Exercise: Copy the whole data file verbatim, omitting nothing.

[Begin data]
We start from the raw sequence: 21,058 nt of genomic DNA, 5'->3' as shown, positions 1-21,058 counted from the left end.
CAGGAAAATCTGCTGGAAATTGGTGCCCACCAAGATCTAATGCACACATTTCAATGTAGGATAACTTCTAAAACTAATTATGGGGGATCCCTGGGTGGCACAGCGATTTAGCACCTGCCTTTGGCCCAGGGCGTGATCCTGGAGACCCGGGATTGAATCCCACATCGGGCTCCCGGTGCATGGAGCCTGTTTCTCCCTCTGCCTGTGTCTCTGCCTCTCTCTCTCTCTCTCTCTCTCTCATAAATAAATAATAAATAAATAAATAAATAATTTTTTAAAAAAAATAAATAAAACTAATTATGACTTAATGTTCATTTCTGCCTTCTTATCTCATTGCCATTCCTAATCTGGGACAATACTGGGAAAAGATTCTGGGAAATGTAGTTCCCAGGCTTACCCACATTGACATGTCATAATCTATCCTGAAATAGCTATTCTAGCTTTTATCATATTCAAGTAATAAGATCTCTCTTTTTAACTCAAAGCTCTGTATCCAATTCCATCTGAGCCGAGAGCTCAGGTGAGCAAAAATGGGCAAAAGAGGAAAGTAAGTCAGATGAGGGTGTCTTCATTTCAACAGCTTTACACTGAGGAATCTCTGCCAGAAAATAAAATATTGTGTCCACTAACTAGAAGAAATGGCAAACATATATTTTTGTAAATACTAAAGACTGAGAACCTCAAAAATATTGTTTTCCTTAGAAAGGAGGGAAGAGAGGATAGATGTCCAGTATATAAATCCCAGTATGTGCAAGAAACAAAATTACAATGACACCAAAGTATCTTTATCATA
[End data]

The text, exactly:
We start from the raw sequence: 21,058 nt of genomic DNA, 5'->3' as shown, positions 1-21,058 counted from the left end.
CAGGAAAATCTGCTGGAAATTGGTGCCCACCAAGATCTAATGCACACATTTCAATGTAGGATAACTTCTAAAACTAATTATGGGGGATCCCTGGGTGGCACAGCGATTTAGCACCTGCCTTTGGCCCAGGGCGTGATCCTGGAGACCCGGGATTGAATCCCACATCGGGCTCCCGGTGCATGGAGCCTGTTTCTCCCTCTGCCTGTGTCTCTGCCTCTCTCTCTCTCTCTCTCTCTCTCATAAATAAATAATAAATAAATAAATAAATAATTTTTTAAAAAAAATAAATAAAACTAATTATGACTTAATGTTCATTTCTGCCTTCTTATCTCATTGCCATTCCTAATCTGGGACAATACTGGGAAAAGATTCTGGGAAATGTAGTTCCCAGGCTTACCCACATTGACATGTCATAATCTATCCTGAAATAGCTATTCTAGCTTTTATCATATTCAAGTAATAAGATCTCTCTTTTTAACTCAAAGCTCTGTATCCAATTCCATCTGAGCCGAGAGCTCAGGTGAGCAAAAATGGGCAAAAGAGGAAAGTAAGTCAGATGAGGGTGTCTTCATTTCAACAGCTTTACACTGAGGAATCTCTGCCAGAAAATAAAATATTGTGTCCACTAACTAGAAGAAATGGCAAACATATATTTTTGTAAATACTAAAGACTGAGAACCTCAAAAATATTGTTTTCCTTAGAAAGGAGGGAAGAGAGGATAGATGTCCAGTATATAAATCCCAGTATGTGCAAGAAACAAAATTACAATGACACCAAAGTATCTTTATCATA